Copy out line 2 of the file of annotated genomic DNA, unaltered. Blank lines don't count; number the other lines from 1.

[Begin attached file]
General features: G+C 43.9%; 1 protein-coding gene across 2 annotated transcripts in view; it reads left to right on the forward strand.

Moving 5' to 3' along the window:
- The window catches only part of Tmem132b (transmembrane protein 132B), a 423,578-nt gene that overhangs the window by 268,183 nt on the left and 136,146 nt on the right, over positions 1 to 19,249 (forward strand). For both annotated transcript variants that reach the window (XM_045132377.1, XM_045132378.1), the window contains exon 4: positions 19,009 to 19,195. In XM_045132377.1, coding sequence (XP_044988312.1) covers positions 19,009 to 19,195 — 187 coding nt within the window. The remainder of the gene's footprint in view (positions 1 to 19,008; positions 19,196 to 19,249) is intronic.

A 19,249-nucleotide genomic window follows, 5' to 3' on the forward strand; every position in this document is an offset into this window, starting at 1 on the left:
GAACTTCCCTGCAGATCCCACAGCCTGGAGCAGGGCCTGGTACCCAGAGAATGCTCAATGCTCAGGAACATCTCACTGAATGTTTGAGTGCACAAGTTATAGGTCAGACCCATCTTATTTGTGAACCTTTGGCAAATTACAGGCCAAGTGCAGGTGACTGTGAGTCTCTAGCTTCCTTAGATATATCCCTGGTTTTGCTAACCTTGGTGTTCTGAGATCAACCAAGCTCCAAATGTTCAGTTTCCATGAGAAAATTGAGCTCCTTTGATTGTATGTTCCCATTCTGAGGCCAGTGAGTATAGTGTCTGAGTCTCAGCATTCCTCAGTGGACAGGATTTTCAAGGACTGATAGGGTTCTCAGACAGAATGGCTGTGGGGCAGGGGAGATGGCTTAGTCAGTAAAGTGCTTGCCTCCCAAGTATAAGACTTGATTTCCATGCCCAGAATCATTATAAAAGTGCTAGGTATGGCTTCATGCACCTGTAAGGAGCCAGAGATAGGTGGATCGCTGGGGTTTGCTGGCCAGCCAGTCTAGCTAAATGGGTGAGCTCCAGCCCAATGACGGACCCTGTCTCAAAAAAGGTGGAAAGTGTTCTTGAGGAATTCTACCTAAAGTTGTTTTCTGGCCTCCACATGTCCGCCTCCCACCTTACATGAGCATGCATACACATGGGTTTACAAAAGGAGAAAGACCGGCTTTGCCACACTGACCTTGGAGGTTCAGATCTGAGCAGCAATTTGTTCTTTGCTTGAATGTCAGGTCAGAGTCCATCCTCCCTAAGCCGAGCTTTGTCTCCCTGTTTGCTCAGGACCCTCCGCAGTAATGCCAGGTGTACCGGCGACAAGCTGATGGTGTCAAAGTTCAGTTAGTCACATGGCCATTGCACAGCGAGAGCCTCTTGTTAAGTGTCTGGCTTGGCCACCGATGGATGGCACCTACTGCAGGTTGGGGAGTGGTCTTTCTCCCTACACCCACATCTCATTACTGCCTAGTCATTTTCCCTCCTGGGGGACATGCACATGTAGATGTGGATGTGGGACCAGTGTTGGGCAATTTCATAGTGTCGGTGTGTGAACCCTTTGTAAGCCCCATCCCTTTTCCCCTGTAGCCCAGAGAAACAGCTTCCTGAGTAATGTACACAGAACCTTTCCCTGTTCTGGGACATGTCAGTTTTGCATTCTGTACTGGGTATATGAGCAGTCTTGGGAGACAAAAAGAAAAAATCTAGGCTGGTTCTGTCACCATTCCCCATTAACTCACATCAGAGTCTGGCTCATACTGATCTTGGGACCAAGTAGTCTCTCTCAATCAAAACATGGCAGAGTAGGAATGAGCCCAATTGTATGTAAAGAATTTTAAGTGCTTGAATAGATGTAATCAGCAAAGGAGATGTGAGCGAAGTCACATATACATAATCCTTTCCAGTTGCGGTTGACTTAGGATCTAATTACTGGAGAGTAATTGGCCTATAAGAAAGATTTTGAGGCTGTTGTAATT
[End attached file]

Moving 5' to 3' along the window: